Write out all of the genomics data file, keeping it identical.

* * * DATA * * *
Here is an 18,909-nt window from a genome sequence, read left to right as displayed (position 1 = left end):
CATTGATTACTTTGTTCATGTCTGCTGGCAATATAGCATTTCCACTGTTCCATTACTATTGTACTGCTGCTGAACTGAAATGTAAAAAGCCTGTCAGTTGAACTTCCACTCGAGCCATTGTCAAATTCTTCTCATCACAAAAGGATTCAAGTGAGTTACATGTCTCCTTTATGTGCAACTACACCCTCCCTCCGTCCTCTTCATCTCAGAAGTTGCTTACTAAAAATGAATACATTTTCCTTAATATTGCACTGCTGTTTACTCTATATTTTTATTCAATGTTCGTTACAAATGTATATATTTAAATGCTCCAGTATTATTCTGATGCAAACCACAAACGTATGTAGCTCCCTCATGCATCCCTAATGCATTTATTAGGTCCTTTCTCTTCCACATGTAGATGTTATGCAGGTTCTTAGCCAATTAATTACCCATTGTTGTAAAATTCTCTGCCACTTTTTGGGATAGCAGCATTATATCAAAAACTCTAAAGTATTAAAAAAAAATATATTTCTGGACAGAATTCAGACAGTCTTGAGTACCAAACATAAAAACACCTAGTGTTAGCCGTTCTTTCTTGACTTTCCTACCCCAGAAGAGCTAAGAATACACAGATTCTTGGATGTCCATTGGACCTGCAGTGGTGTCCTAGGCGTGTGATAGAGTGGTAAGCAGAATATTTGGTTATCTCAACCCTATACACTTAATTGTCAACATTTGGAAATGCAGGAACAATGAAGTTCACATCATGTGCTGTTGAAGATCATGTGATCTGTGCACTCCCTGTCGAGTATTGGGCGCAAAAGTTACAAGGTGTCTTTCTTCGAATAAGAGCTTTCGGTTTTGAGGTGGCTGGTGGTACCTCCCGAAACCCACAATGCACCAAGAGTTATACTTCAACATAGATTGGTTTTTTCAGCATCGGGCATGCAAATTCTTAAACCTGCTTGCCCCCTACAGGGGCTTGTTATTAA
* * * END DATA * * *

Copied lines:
Here is an 18,909-nt window from a genome sequence, read left to right as displayed (position 1 = left end):
CATTGATTACTTTGTTCATGTCTGCTGGCAATATAGCATTTCCACTGTTCCATTACTATTGTACTGCTGCTGAACTGAAATGTAAAAAGCCTGTCAGTTGAACTTCCACTCGAGCCATTGTCAAATTCTTCTCATCACAAAAGGATTCAAGTGAGTTACATGTCTCCTTTATGTGCAACTACACCCTCCCTCCGTCCTCTTCATCTCAGAAGTTGCTTACTAAAAATGAATACATTTTCCTTAATATTGCACTGCTGTTTACTCTATATTTTTATTCAATGTTCGTTACAAATGTATATATTTAAATGCTCCAGTATTATTCTGATGCAAACCACAAACGTATGTAGCTCCCTCATGCATCCCTAATGCATTTATTAGGTCCTTTCTCTTCCACATGTAGATGTTATGCAGGTTCTTAGCCAATTAATTACCCATTGTTGTAAAATTCTCTGCCACTTTTTGGGATAGCAGCATTATATCAAAAACTCTAAAGTATTAAAAAAAAATATATTTCTGGACAGAATTCAGACAGTCTTGAGTACCAAACATAAAAACACCTAGTGTTAGCCGTTCTTTCTTGACTTTCCTACCCCAGAAGAGCTAAGAATACACAGATTCTTGGATGTCCATTGGACCTGCAGTGGTGTCCTAGGCGTGTGATAGAGTGGTAAGCAGAATATTTGGTTATCTCAACCCTATACACTTAATTGTCAACATTTGGAAATGCAGGAACAATGAAGTTCACATCATGTGCTGTTGAAGATCATGTGATCTGTGCACTCCCTGTCGAGTATTGGGCGCAAAAGTTACAAGGTGTCTTTCTTCGAATAAGAGCTTTCGGTTTTGAGGTGGCTGGTGGTACCTCCCGAAACCCACAATGCACCAAGAGTTATACTTCAACATAGATTGGTTTTTTCAGCATCGGGCATGCAAATTCTTAAACCTGCTTGCCCCCTACAGGGGCTTGTTATTAA